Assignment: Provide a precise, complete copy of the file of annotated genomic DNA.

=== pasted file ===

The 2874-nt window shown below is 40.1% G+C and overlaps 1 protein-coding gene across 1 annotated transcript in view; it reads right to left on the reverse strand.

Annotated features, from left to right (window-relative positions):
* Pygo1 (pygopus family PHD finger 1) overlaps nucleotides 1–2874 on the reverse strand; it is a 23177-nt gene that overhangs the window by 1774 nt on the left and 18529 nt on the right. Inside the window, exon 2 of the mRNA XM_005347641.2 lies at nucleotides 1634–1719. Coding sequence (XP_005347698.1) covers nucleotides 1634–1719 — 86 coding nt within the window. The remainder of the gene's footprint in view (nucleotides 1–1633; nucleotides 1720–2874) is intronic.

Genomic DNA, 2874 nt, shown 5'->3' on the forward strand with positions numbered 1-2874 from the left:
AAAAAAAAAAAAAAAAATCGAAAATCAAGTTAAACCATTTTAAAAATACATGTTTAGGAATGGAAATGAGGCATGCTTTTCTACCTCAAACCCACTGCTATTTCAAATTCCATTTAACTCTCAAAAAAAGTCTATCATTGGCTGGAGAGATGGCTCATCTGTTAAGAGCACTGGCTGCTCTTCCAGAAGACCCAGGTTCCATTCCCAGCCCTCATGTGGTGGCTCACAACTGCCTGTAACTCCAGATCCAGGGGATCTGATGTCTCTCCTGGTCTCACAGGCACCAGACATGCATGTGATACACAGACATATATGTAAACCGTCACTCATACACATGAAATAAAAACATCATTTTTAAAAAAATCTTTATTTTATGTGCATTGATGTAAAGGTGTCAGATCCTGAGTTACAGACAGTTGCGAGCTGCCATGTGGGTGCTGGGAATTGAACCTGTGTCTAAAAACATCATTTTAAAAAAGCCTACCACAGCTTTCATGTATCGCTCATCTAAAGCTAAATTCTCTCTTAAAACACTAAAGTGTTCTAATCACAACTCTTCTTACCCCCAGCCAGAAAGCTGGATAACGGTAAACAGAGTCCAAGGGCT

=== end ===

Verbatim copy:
The 2874-nt window shown below is 40.1% G+C and overlaps 1 protein-coding gene across 1 annotated transcript in view; it reads right to left on the reverse strand.

Annotated features, from left to right (window-relative positions):
* Pygo1 (pygopus family PHD finger 1) overlaps nucleotides 1–2874 on the reverse strand; it is a 23177-nt gene that overhangs the window by 1774 nt on the left and 18529 nt on the right. Inside the window, exon 2 of the mRNA XM_005347641.2 lies at nucleotides 1634–1719. Coding sequence (XP_005347698.1) covers nucleotides 1634–1719 — 86 coding nt within the window. The remainder of the gene's footprint in view (nucleotides 1–1633; nucleotides 1720–2874) is intronic.

Genomic DNA, 2874 nt, shown 5'->3' on the forward strand with positions numbered 1-2874 from the left:
AAAAAAAAAAAAAAAAATCGAAAATCAAGTTAAACCATTTTAAAAATACATGTTTAGGAATGGAAATGAGGCATGCTTTTCTACCTCAAACCCACTGCTATTTCAAATTCCATTTAACTCTCAAAAAAAGTCTATCATTGGCTGGAGAGATGGCTCATCTGTTAAGAGCACTGGCTGCTCTTCCAGAAGACCCAGGTTCCATTCCCAGCCCTCATGTGGTGGCTCACAACTGCCTGTAACTCCAGATCCAGGGGATCTGATGTCTCTCCTGGTCTCACAGGCACCAGACATGCATGTGATACACAGACATATATGTAAACCGTCACTCATACACATGAAATAAAAACATCATTTTTAAAAAAATCTTTATTTTATGTGCATTGATGTAAAGGTGTCAGATCCTGAGTTACAGACAGTTGCGAGCTGCCATGTGGGTGCTGGGAATTGAACCTGTGTCTAAAAACATCATTTTAAAAAAGCCTACCACAGCTTTCATGTATCGCTCATCTAAAGCTAAATTCTCTCTTAAAACACTAAAGTGTTCTAATCACAACTCTTCTTACCCCCAGCCAGAAAGCTGGATAACGGTAAACAGAGTCCAAGGGCT